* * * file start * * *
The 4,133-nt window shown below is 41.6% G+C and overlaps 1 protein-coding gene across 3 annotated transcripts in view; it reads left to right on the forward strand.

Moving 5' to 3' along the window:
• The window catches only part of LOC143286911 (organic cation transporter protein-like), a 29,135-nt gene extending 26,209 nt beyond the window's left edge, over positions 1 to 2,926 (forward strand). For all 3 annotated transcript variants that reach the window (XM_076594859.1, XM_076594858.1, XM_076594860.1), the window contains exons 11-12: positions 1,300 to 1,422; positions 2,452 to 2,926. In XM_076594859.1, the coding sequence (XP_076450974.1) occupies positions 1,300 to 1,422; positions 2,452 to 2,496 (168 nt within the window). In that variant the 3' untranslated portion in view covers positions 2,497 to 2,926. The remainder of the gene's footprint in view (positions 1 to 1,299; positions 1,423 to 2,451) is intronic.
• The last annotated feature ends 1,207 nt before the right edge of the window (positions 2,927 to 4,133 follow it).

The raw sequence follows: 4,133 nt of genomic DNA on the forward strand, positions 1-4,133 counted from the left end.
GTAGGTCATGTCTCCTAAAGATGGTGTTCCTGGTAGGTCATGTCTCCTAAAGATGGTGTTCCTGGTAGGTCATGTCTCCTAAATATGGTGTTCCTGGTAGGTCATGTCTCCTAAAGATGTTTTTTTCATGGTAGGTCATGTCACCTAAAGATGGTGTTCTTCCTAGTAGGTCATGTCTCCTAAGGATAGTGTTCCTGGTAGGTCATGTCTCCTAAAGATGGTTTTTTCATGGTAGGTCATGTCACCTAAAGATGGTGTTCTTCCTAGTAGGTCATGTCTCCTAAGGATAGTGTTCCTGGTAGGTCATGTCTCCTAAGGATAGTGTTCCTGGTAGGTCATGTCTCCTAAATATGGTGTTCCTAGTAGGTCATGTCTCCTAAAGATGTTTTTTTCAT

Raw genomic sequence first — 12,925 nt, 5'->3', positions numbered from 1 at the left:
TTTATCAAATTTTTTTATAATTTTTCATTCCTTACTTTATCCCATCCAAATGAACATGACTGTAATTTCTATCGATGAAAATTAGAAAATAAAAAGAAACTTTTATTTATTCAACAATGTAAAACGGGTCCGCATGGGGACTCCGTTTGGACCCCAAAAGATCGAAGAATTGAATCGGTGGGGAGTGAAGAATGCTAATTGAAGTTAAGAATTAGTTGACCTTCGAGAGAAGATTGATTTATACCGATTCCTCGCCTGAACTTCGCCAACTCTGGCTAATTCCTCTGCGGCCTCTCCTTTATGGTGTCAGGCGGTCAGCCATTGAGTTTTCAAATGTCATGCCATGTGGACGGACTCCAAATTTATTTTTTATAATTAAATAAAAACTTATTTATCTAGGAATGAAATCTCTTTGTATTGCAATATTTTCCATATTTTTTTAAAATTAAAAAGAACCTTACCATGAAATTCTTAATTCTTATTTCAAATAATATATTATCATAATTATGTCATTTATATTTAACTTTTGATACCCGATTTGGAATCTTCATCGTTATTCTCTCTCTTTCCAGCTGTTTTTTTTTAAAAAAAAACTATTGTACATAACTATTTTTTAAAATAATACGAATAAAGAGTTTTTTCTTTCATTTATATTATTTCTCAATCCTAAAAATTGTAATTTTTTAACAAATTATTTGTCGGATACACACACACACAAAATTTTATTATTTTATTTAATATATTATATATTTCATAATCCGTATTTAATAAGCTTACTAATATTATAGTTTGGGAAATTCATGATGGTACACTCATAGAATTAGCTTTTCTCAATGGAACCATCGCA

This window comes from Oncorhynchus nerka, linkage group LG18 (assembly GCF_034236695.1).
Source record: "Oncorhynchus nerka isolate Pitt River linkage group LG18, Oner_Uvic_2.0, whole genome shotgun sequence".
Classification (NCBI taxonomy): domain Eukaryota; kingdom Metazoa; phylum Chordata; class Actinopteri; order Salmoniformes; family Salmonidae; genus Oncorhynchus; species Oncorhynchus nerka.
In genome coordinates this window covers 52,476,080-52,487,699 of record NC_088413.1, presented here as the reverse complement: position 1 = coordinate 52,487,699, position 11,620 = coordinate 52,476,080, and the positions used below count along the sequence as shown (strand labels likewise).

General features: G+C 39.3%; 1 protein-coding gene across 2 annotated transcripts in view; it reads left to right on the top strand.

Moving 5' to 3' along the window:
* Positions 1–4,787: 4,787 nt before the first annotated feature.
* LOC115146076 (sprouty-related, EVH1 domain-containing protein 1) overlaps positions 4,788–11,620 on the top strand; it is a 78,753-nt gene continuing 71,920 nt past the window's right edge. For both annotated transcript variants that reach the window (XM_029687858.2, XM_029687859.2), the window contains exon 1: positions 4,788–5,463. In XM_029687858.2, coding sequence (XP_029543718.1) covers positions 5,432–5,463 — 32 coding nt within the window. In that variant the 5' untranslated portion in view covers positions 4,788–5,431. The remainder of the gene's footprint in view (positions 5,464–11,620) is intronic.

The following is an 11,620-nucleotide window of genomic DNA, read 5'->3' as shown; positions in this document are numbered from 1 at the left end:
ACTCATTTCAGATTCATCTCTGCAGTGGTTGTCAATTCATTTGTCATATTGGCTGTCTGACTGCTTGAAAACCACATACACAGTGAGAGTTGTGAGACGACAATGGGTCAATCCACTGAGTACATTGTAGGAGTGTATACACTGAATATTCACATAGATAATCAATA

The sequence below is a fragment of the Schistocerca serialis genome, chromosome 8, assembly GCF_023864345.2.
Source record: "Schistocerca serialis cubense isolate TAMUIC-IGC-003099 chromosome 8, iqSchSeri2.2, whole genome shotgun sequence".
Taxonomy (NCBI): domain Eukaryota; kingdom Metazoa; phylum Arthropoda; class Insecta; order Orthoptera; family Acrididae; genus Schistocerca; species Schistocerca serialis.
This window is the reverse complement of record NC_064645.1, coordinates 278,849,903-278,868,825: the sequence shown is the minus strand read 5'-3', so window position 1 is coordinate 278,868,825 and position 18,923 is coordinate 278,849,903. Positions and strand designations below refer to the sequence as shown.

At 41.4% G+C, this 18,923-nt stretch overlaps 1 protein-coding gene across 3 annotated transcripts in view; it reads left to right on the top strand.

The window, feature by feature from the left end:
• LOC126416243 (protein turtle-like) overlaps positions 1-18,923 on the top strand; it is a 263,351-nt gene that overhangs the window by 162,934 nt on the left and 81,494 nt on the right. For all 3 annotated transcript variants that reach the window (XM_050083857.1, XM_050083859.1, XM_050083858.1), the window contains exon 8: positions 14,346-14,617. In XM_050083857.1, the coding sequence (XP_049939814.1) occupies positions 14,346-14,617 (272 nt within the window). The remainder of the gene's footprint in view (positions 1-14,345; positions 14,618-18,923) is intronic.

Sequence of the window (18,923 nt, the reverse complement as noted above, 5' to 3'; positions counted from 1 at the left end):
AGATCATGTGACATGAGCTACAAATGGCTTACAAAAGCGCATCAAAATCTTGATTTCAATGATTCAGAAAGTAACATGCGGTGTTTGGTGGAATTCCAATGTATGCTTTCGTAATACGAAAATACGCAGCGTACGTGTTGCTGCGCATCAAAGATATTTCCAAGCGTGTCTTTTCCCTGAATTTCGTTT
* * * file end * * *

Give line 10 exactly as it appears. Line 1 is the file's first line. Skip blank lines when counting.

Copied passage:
Source record: "Oncorhynchus nerka isolate Pitt River linkage group LG18, Oner_Uvic_2.0, whole genome shotgun sequence".